The Biolistic Method

There are other methods of getting DNA into plant

cells besides injection by Agrobacterium

 tumefaciens. For example, scientists

have used what is called a “gene gun” or

the “shotgun method” to transform

plants. This method, also called the

"biolistic method," was developed and

tested by John Sanford at Cornell

University in 1987. This method was

designed to simplify the complex process

of getting genes into a plant cell. Previous

 methods  utilized viruses or bacteria,

while this new method did not use any

suchorganisms. Much like in the previous

 method, the genes of interest must be

both identified and isolated from the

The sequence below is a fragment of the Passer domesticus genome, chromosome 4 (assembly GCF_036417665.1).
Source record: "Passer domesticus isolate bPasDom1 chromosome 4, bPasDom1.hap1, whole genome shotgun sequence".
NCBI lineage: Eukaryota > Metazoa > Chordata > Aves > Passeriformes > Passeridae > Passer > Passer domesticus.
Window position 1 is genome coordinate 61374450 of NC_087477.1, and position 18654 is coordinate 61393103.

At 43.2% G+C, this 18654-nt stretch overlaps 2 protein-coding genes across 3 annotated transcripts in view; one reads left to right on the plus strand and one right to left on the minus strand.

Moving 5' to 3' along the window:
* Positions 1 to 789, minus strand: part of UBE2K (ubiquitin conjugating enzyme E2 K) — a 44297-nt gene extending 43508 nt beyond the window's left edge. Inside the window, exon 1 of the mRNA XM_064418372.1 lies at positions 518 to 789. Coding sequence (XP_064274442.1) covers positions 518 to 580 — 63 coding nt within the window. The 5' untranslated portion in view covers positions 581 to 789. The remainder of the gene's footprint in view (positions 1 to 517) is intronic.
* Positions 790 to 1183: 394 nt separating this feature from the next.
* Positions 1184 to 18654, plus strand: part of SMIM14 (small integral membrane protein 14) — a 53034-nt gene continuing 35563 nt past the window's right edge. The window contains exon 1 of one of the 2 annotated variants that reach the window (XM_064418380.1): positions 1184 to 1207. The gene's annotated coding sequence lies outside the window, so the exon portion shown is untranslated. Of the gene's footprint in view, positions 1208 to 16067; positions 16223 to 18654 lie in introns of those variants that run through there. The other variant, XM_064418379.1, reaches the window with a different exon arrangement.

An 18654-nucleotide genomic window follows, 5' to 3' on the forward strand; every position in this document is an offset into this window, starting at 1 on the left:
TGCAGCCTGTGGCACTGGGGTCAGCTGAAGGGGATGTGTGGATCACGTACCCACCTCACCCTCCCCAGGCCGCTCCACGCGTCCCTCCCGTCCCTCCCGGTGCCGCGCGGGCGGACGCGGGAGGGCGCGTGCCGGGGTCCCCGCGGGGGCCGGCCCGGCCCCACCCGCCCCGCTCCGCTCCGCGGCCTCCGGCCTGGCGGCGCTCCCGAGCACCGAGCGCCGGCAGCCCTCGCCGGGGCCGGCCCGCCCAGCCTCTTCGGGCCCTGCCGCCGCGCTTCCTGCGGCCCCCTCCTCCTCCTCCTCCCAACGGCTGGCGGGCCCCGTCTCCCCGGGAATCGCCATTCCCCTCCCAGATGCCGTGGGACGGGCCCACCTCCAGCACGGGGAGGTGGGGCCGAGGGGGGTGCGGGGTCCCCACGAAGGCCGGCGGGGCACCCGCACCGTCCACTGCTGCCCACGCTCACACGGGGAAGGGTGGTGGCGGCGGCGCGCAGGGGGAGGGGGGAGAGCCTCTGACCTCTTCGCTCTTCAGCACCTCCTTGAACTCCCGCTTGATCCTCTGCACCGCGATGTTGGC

original organism.

The DNA containing the desired gene, along with a

"marker gene" is mixed with several hundred small gold

 or tungsten balls. These balls are loaded into the "gun"

 and shot using air pressure at a plate of cells to be

transformed. While this isn't 100% effective all of the

time, some cells take up the desired genes and begin to

express them. The gene may be able to "slip" into the

genetic code of the cell and can be passed on through

the generations. This technique has been found to be

quite effective in plant engineering. 

The cells that take up the genes can be identified with

the special "marker" gene. These plants will be grown

up for testing and possible eventual marketing. A

particularly successful strain may be cloned and

reproduced for many generations. 


Check out this cool gene gun animation: 

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